Ron Hansen, who is the Gerard Manley Hopkins Professor of English at Santa Clara University, is no stranger to historical fiction. Four of his eight books examine the past through the lens of the storyteller. Both Desperadoes (1979) and The Assassination of Jesse James by the Coward Robert Ford (1983) explore the lives of legendary outlaws of the Old West, while the stunningMariette in Ecstasy (1991) observes a young nun in upstate New York who claims to be a stigmatic.
The language of Hitler’s Niece is quite different from the mystical, moon-drenched prose ofMariette in Ecstasy. Steeped in extensive but undocumented research, the new novel probes the ambiguous and largely hidden relationship between future Nazi dictator Adolf Hitler and Angelika (“Geli”) Raubal, daughter of his half sister Angela. Hansen indicates that he first became interested in Geli (pronounced GAY-ly) when he read in Alan Bullock’s Hitler and Stalin: Parallel Lives (1991) that she was the only woman Hitler ever loved.
Hansen was further intrigued by the conflicting rationalizations of Geli’s sudden death as suicide, accident, or—although no one openly said so—murder. He relies heavily on two studies: Ronald Hayman’s Hitler and Geli (1997) and Ron Rosenbaum’s Explaining Hitler: The Search for the Origins of His Evil (1998), as well as the letters, journals, and memoirs of Hitler’s contemporaries. Several scenes end in posed tableaux from the photographs in Hayman’s book.
The novel spans the life of Geli beginning with her 1908 christening in Linz, Austria, and ending with her death at the age at twenty-three. It is fiction based on fact, but it sometimes sounds more like a report. Unfortunately, Hansen’s respect for history, as well as his meticulous use of detail, adds some awkwardness to the early chapters. At the same time, he has taken a dangerous risk, for who is able to view Adolf Hitler merely as a character in a story? His name still evokes a terrible resonance.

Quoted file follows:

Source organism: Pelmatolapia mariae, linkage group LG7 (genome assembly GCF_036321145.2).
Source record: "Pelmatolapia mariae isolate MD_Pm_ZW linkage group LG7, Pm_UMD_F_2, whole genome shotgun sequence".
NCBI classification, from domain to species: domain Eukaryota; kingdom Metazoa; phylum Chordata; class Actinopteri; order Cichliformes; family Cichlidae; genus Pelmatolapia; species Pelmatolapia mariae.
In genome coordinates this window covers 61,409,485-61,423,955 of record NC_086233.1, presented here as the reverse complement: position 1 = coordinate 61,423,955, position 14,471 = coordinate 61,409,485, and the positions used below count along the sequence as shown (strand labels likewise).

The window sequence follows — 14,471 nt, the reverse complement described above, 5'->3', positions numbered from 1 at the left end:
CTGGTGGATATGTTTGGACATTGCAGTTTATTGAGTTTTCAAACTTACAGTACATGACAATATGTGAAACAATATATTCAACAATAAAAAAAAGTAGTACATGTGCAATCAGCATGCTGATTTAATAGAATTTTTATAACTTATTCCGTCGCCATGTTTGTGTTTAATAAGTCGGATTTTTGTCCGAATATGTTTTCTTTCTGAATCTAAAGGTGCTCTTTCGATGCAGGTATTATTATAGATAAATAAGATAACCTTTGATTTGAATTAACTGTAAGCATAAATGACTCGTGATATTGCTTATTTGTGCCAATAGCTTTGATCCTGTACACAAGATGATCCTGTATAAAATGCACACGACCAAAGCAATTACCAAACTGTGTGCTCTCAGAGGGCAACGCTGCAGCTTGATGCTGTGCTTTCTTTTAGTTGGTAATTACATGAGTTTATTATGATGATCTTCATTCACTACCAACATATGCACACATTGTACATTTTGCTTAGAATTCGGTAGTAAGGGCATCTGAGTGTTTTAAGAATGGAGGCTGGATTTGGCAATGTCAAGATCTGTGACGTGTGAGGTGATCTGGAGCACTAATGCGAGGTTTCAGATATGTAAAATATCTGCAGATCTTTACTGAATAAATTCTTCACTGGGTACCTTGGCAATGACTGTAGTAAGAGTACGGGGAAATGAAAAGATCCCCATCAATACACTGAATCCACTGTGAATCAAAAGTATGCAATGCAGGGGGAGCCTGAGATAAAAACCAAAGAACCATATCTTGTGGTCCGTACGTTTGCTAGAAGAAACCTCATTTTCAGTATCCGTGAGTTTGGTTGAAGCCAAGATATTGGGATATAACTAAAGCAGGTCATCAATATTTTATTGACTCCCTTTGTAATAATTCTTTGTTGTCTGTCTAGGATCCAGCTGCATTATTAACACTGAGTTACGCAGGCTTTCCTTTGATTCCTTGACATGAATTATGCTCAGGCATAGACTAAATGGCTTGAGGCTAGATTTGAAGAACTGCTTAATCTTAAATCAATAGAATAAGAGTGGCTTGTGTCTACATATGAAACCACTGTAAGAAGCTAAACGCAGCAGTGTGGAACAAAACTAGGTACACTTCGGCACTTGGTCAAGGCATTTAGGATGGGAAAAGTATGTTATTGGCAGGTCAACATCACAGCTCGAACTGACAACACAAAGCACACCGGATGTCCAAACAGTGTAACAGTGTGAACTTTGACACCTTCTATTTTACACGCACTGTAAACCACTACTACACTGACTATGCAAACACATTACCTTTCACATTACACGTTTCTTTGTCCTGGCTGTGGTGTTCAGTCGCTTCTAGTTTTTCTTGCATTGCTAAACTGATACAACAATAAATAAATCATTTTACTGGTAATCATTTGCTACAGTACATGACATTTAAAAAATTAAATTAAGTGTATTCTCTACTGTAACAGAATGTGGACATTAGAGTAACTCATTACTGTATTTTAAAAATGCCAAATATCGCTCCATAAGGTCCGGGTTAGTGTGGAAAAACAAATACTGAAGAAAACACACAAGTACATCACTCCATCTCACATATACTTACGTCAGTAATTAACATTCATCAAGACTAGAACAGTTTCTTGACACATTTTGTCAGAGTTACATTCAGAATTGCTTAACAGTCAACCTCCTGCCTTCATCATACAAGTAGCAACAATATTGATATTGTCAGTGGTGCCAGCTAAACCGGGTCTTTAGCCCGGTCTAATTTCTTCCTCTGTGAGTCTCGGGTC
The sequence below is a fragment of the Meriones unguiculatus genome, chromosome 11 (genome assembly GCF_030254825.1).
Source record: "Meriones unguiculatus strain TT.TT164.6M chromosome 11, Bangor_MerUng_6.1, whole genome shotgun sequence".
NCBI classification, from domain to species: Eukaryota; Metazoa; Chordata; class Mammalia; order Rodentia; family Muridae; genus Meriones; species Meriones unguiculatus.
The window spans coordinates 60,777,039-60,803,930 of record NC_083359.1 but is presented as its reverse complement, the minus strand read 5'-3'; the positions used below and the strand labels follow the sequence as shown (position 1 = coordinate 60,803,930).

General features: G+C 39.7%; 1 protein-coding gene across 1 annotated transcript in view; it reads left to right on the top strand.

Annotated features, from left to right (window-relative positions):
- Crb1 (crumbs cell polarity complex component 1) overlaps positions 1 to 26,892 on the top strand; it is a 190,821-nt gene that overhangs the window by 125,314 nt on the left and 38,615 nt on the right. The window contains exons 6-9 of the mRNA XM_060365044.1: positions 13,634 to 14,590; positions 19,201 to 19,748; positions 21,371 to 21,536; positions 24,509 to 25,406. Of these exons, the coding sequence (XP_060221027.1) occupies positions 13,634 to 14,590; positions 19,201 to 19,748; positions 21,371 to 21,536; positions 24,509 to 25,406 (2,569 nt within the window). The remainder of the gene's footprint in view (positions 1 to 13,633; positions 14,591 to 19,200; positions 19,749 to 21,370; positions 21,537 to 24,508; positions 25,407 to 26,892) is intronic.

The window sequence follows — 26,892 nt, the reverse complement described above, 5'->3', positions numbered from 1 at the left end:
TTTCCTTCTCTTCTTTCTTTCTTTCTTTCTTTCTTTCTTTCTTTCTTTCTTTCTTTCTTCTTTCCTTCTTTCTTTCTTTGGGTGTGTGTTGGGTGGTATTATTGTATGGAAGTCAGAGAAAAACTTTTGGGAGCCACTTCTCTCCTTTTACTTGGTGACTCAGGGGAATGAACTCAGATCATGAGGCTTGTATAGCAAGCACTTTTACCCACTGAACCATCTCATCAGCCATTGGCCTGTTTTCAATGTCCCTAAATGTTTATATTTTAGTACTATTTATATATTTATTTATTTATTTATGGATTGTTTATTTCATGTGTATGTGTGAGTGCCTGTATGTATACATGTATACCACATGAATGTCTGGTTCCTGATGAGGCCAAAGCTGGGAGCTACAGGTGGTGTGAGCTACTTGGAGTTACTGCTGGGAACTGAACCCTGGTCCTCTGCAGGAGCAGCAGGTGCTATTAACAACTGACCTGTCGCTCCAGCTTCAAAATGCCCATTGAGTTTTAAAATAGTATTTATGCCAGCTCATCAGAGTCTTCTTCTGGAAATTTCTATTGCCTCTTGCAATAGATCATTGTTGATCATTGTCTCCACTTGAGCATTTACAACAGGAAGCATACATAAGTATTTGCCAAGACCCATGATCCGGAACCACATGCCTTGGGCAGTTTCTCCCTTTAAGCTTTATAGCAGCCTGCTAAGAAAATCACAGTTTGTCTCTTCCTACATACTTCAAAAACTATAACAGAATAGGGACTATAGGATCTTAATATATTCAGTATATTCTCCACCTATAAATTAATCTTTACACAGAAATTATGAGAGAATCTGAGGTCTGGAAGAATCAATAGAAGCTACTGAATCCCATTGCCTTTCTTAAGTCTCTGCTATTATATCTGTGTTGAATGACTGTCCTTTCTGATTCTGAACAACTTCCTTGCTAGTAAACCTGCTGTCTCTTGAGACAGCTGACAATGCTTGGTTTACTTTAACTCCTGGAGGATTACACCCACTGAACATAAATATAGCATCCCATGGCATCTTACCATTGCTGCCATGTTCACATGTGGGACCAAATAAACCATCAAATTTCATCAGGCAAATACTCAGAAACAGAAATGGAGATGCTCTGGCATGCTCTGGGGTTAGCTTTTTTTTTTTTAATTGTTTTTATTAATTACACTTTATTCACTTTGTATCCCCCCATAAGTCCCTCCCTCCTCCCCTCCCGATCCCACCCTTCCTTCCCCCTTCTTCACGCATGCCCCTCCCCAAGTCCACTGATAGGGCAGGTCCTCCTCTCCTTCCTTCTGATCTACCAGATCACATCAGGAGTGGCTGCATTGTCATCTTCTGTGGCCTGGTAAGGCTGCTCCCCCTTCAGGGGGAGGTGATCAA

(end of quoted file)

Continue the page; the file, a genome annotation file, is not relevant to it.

This resonance is one of the chief problems of the novel. Hitler, observed only from without, is more a man of wood than of flesh and blood. His comments, excerpted from his own speeches or from contemporary accounts, often do not fit easily into a scene. A certain historical rigidity accompanies him.
The early chapters delve into Hitler’s background. Young Hitler did not do well in school, completing only four forms. When he attended Realschule, a less rigorous secondary school, he did not receive a diploma. He spent the next seven years in Vienna posing as an art student even though the Academy of Arts had rejected him. He exhibited some talent for sketching buildings (flanked by very tiny people). In his teens he developed a passion for the music of Richard Wagner, played the piano adequately, and enjoyed the juvenile novels of Karl May.
At twenty-four, Hitler left for Munich to avoid conscription into the Austro-Hungarian army, yet when World War I began he enlisted in the Bavarian army as a courier and was awarded the Iron Cross. Later he trained as an education officer, taking courses in propaganda and politics. He was invited to join a small political group known as the National Socialist German Workers’ Party (the Nazi Party) dedicated to overthrowing the Weimar government in Berlin. During Germany’s terrible economic collapse (when a stein of beer cost one billion marks), the abortive Beer Hall Putsch of 1923 resulted in his imprisonment along with fellow Nazis Rudolf Hess and Emil Maurice in Landsberg Fortress.
It is in Landsberg that the teenage Geli and her widowed mother, Angela Hitler Raubal, visit him and the handsome Maurice, who will later be Geli’s frustrated suitor and her uncle’s driver. The women realize that even in prison Hitler has become a man of influence. Once an oddly dressed, vermin-infested figure, he is now sensitive to public perception; it is necessary to revise his history and improve his image. His younger sister Paula, who is considered to be mentally defective, is forced to adopt the surname Wolf to obscure her connection to him.
Geli encounters her uncle again in Munich in 1925 while on an outing with her high school choir. Invited to hear him speak, she is chauffeured by Maurice in Hitler’s red Mercedes, a gift from the Nazi Party. A birthday celebration for Hitler follows, a set piece that introduces many of the people in his life. Heinrich Hoffmann, the host and Hitler’s official photographer, is a short, blond, gregarious man who is sympathetic to her, perhaps because he has a daughter, Henny, about her age.
As Geli reenters the...
(The entire section is 1911 words.)